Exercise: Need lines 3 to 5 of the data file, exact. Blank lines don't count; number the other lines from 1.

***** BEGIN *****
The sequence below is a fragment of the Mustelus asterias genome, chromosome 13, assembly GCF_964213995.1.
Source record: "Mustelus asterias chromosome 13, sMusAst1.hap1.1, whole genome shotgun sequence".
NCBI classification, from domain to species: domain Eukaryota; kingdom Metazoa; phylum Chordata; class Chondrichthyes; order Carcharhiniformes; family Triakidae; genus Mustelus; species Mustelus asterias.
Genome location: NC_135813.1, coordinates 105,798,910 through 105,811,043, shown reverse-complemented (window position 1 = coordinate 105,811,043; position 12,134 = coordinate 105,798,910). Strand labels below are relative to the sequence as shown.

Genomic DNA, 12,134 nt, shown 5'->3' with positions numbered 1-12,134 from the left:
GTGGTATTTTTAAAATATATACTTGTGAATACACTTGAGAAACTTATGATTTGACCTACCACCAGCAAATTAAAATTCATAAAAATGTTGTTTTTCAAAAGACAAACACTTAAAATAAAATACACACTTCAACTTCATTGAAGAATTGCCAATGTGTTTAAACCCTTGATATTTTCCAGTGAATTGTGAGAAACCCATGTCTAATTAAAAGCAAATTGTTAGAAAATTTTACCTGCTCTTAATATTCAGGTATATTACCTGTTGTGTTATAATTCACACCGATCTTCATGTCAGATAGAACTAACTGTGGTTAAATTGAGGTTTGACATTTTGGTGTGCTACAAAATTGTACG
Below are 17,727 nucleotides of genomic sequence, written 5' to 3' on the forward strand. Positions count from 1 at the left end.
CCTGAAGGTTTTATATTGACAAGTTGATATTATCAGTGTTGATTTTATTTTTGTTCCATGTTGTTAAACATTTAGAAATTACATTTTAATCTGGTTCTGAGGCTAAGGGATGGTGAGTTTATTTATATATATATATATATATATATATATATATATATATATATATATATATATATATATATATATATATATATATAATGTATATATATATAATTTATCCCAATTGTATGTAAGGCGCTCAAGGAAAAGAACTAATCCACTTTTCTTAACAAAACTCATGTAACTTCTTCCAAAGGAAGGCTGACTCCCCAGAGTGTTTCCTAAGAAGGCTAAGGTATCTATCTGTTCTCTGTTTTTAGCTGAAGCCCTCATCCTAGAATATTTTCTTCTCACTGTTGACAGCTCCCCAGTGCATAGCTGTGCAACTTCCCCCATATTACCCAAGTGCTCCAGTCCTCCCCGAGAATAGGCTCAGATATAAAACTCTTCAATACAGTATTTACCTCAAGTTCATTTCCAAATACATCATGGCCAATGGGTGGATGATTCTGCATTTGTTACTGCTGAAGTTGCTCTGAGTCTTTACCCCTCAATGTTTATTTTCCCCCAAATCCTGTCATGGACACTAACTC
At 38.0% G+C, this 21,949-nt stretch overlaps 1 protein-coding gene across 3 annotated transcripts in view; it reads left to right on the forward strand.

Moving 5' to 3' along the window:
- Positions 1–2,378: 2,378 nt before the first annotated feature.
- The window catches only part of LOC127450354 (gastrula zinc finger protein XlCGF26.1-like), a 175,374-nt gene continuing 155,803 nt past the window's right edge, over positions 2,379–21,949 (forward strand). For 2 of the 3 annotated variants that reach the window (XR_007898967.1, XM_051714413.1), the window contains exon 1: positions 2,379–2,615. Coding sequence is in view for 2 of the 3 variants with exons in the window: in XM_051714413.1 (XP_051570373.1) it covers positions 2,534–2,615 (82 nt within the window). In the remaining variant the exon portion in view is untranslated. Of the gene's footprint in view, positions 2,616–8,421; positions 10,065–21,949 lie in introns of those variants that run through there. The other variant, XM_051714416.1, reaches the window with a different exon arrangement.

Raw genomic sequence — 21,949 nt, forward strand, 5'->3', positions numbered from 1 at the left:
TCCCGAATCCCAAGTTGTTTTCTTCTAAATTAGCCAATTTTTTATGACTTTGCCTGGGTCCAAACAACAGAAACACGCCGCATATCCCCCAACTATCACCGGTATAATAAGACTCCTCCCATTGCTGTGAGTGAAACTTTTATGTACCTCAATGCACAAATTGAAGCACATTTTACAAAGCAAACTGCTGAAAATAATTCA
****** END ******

NCBI classification, from domain to species: domain Eukaryota; kingdom Metazoa; phylum Chordata; class Chondrichthyes; order Carcharhiniformes; family Triakidae; genus Mustelus; species Mustelus asterias.
Genome location: NC_135813.1, coordinates 105,798,910 through 105,811,043, shown reverse-complemented (window position 1 = coordinate 105,811,043; position 12,134 = coordinate 105,798,910). Strand labels below are relative to the sequence as shown.

Genomic DNA, 12,134 nt, shown 5'->3' with positions numbered 1-12,134 from the left: